iJobs General

Tradewind Recruitment: Geography Teacher

£90 - £140 per day: Tradewind Recruitment: On behalf of a successful academy i...

Investigo: Finance Business Partner

£45000 - £50000 per annum: Investigo: My client, a global leader in providing ...

Austen Lloyd: Commercial Property Solicitor - West London

Excellent Salary: Austen Lloyd: WEST LONDON - An excellent new opportunity wit...

Recruitment Genius: Florist Shop Manager

£8 - £10 per hour: Recruitment Genius: A Florist Shop Manager is required to m...

Day In a Page

Read Next
A solar energy farm in France  

Nature Studies: For all the attractions of solar power, it shouldn’t blight the countryside

Michael McCarthy
Supporters of New Democracy wave Greek flags during Antonis Samaras pre-election speech.  

Greece elections: Where does power lie? This is the question that ties the UK to Athens

Steve Richards
Syria crisis: Celebrities call on David Cameron to take more refugees as one young mother tells of torture by Assad regime

Celebrities call on David Cameron to take more Syrian refugees

One young mother tells of torture by Assad regime
The enemy within: People who hear voices in their heads are being encouraged to talk back – with promising results

The enemy within

People who hear voices in their heads are being encouraged to talk back
'In Auschwitz you got used to anything'

'In Auschwitz you got used to anything'

Survivors of the Nazi concentration camp remember its horror, 70 years on
Autumn/winter menswear 2015: The uniforms that make up modern life come to the fore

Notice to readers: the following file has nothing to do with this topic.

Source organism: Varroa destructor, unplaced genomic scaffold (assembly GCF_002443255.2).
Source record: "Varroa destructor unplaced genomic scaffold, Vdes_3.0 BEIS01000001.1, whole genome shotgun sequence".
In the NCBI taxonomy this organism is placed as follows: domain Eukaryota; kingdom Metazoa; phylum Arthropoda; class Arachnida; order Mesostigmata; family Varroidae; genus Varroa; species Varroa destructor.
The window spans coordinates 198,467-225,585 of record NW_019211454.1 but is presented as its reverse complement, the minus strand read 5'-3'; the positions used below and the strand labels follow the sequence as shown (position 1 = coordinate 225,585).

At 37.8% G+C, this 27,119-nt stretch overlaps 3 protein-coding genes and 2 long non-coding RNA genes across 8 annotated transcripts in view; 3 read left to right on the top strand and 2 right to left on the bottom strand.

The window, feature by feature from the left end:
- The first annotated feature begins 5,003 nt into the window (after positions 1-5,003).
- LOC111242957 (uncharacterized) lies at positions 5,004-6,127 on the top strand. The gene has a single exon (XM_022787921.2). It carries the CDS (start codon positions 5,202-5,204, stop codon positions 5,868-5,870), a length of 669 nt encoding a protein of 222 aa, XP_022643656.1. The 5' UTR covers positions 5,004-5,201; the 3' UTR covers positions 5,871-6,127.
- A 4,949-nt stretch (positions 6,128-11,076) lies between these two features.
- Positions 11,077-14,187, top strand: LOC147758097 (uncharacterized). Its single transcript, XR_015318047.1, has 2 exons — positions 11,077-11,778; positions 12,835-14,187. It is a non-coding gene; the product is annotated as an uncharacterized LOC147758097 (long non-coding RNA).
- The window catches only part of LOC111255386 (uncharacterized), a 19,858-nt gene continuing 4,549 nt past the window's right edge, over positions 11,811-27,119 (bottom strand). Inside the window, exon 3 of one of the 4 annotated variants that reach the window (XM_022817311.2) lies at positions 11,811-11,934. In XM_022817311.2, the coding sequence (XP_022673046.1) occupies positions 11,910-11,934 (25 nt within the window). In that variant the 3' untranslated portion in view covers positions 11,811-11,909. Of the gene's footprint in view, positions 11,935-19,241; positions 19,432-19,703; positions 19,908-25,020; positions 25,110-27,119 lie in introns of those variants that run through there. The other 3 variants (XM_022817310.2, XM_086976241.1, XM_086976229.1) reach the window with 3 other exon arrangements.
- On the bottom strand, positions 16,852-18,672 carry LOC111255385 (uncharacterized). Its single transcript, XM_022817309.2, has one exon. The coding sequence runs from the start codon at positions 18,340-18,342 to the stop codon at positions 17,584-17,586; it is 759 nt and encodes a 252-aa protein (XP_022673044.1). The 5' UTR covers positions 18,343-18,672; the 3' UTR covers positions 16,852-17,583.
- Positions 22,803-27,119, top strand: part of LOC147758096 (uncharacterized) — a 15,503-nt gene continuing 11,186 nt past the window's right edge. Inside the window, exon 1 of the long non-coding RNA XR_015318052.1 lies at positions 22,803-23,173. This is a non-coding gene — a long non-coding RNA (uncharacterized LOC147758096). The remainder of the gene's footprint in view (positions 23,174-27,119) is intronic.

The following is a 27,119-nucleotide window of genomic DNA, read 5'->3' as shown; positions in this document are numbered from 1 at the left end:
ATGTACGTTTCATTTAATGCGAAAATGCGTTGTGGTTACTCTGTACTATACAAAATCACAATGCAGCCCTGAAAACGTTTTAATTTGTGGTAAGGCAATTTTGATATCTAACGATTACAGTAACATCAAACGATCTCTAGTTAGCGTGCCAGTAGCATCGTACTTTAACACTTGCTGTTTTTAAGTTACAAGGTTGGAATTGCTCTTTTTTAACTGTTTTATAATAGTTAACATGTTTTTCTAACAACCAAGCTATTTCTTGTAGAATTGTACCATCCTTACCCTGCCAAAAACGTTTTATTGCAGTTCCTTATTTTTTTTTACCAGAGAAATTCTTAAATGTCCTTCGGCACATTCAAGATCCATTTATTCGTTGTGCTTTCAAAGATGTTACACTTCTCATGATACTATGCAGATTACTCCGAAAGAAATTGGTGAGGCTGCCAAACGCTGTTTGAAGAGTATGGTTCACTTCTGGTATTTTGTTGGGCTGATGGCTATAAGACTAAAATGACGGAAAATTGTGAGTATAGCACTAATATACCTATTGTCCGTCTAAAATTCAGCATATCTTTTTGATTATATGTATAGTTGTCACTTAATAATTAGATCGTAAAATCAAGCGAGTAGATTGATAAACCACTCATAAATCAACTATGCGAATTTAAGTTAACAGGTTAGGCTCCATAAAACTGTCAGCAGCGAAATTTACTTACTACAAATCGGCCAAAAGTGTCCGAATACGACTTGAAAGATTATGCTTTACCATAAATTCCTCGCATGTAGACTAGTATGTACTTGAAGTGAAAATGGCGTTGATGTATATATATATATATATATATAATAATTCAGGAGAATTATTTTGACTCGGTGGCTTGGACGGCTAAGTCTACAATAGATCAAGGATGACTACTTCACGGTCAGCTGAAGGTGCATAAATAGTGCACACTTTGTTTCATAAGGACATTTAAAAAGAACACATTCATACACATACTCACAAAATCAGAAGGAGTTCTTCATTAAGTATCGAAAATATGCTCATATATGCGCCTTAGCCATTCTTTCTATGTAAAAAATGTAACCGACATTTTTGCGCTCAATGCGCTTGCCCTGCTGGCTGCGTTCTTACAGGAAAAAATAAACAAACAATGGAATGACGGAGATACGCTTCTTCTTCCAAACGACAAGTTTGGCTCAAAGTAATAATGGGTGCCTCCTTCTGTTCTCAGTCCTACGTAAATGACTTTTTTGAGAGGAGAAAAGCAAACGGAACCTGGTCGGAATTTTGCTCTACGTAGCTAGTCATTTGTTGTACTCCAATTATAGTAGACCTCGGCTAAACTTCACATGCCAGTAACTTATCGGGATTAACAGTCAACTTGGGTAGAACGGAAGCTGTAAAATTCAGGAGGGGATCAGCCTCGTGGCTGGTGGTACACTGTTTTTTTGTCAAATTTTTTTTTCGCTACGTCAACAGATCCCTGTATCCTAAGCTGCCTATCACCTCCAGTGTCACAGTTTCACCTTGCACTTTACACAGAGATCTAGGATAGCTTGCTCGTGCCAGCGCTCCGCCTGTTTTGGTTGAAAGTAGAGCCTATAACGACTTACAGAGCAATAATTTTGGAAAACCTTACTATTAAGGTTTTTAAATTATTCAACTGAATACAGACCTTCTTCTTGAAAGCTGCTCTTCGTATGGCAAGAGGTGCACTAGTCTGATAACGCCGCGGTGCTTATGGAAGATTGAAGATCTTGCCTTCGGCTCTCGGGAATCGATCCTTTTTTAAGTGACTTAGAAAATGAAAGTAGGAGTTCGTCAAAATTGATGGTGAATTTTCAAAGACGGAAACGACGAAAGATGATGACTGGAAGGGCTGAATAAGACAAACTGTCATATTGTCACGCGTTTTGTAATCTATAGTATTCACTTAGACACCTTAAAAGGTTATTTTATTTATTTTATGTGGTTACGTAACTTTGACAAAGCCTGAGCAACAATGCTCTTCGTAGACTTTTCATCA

Autumn/winter menswear 2015

The uniforms that make up modern life come to the fore
'I'm gay, and plan to fight military homophobia'

'I'm gay, and plan to fight military homophobia'

Army general planning to come out
Iraq invasion 2003: The bloody warnings six wise men gave to Tony Blair as he prepared to launch poorly planned campaign

What the six wise men told Tony Blair

Months before the invasion of Iraq in 2003, experts sought to warn the PM about his plans. Here, four of them recall that day
25 years of The Independent on Sunday: The stories, the writers and the changes over the last quarter of a century

25 years of The Independent on Sunday

The stories, the writers and the changes over the last quarter of a century
Homeless Veterans appeal: 'Really caring is a dangerous emotion in this kind of work'

Homeless Veterans appeal

As head of The Soldiers' Charity, Martin Rutledge has to temper compassion with realism. He tells Chris Green how his Army career prepared him
Wu-Tang Clan and The Sexual Objects offer fans a chance to own the only copies of their latest albums

Smash hit go under the hammer

It's nice to pick up a new record once in a while, but the purchasers of two latest releases can go a step further - by buying the only copy
Geeks who rocked the world: Documentary looks back at origins of the computer-games industry

The geeks who rocked the world

A new documentary looks back at origins of the computer-games industry
Belle & Sebastian interview: Stuart Murdoch reveals how the band is taking a new direction

Belle & Sebastian is taking a new direction

Twenty years ago, Belle & Sebastian was a fey indie band from Glasgow. It still is – except today, as prime mover Stuart Murdoch admits, it has a global cult following, from Hollywood to South Korea
America: Land of the free, home of the political dynasty

America: Land of the free, home of the political dynasty

These days in the US things are pretty much stuck where they are, both in politics and society at large, says Rupert Cornwell
A graphic history of US civil rights – in comic book form

A graphic history of US civil rights – in comic book form

A veteran of the Fifties campaigns is inspiring a new generation of activists
Winston Churchill: the enigma of a British hero

Winston Churchill: the enigma of a British hero

A C Benson called him 'a horrid little fellow', George Orwell would have shot him, but what a giant he seems now, says DJ Taylor
Growing mussels: Precious freshwater shellfish are thriving in a unique green project

Growing mussels

Precious freshwater shellfish are thriving in a unique green project